The XX Factor

What You Do Matters, But What You Say Counts

How much does it matter when a gorgeous, powerful woman takes the stage and preaches that in a biblical home, a man is the head and a woman must submit-but goes on to describe, and live, her own extremely egalitarian life with her “head-of-the-house” husband? When she’s the creator of a ministry of books, videos, and conferences but says she does nothing without her husband’s permission and his blessing? That’s Priscilla Shirer, Dallas housewife, author, motivational preacher, and subject of ” Housewives of God ” in this Sunday’s New York Time s magazine. In everything but words, she’s got an enviably strong companionate marriage. But she calls it “complementarian,” meaning that her God-given gender complements her husband’s, but he is at all times in charge. If her life belies her words, how much do those words matter?

A lot. As author Molly Worthen delicately follows the ways Shirer’s daily routine differs from her message (Shirer’s husband does his share of the housework so she can study and write, they leave their children with his mother when they travel for her work, but “Priscilla insists she submits to Jerry-especially in the family’s bigger decisions”) the paradox comes becomes clear. Shirer is the author, teacher, and minister (following in the footsteps of her father, Tony Evans, who founded one of the great national “megachurches” years ago) who has created her own powerful empire. Shirer may indeed allow her husband to be in charge. But the word allow changes everything.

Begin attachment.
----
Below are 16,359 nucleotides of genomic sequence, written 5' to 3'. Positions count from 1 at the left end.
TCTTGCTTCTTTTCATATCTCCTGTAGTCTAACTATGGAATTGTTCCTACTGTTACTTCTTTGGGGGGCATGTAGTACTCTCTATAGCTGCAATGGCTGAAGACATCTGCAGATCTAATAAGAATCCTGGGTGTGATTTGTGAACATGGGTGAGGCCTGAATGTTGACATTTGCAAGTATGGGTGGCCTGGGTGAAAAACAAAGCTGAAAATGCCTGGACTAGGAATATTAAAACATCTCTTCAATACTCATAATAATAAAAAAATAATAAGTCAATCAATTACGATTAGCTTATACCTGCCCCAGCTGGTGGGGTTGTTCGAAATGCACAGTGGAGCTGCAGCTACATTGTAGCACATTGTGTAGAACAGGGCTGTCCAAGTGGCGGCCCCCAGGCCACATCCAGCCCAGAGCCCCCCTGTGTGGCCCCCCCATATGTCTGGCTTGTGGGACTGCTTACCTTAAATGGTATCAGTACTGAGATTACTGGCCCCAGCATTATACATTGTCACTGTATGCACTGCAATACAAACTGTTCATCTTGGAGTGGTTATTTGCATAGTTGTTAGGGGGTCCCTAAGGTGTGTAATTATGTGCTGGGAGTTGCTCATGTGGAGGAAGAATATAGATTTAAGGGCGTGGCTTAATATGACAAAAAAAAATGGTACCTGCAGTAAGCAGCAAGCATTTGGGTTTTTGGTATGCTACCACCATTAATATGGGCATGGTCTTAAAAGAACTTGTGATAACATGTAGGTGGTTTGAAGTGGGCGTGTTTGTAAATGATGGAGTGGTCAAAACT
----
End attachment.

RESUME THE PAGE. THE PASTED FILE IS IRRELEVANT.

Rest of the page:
Shirer’s lip service to the idea of male dominance enables marriages that are far less egalitarian than hers. Her message, as Jocelyn Anderson, author and Christian domestic violence victim would say, is “submission, submission, submission.” But submission as an option-as Worthen puts it “embrac[ing] the submitted life”-is not truly submission. Deference, perhaps. But calling voluntary deference “submission” is like calling consensual sex “rape” just because there are handcuffs involved. It muddies the waters for everyone, and makes it more difficult for women who face demands for real submission to see things as they really are.

If Shirer’s compromise works for her, that’s fine. But she should be honest within her ministry and tell the women who flock to her appearances that a “complementarian” marriage works only if it’s based on egalitarian beliefs. She’s clearly chosen her role. She should use it to ensure that other women know that they also have a choice.

Photograph of megachurch by Barry Williams for Getty Images.